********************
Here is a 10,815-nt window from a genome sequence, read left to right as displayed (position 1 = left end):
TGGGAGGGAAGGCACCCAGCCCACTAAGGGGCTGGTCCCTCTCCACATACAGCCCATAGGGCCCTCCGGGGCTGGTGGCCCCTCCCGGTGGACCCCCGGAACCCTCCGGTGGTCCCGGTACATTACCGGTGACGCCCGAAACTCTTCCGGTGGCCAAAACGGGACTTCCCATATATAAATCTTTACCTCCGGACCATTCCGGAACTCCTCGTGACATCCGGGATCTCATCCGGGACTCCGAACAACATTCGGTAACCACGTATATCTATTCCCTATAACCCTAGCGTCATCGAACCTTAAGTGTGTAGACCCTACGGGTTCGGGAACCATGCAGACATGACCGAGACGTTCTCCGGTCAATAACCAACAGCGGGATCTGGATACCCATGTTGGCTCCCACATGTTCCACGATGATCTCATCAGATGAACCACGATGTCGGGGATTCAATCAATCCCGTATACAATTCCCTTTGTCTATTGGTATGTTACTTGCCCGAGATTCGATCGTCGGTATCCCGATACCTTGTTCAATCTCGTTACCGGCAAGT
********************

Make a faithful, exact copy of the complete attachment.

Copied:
Here is a 10,815-nt window from a genome sequence, read left to right as displayed (position 1 = left end):
TGGGAGGGAAGGCACCCAGCCCACTAAGGGGCTGGTCCCTCTCCACATACAGCCCATAGGGCCCTCCGGGGCTGGTGGCCCCTCCCGGTGGACCCCCGGAACCCTCCGGTGGTCCCGGTACATTACCGGTGACGCCCGAAACTCTTCCGGTGGCCAAAACGGGACTTCCCATATATAAATCTTTACCTCCGGACCATTCCGGAACTCCTCGTGACATCCGGGATCTCATCCGGGACTCCGAACAACATTCGGTAACCACGTATATCTATTCCCTATAACCCTAGCGTCATCGAACCTTAAGTGTGTAGACCCTACGGGTTCGGGAACCATGCAGACATGACCGAGACGTTCTCCGGTCAATAACCAACAGCGGGATCTGGATACCCATGTTGGCTCCCACATGTTCCACGATGATCTCATCAGATGAACCACGATGTCGGGGATTCAATCAATCCCGTATACAATTCCCTTTGTCTATTGGTATGTTACTTGCCCGAGATTCGATCGTCGGTATCCCGATACCTTGTTCAATCTCGTTACCGGCAAGT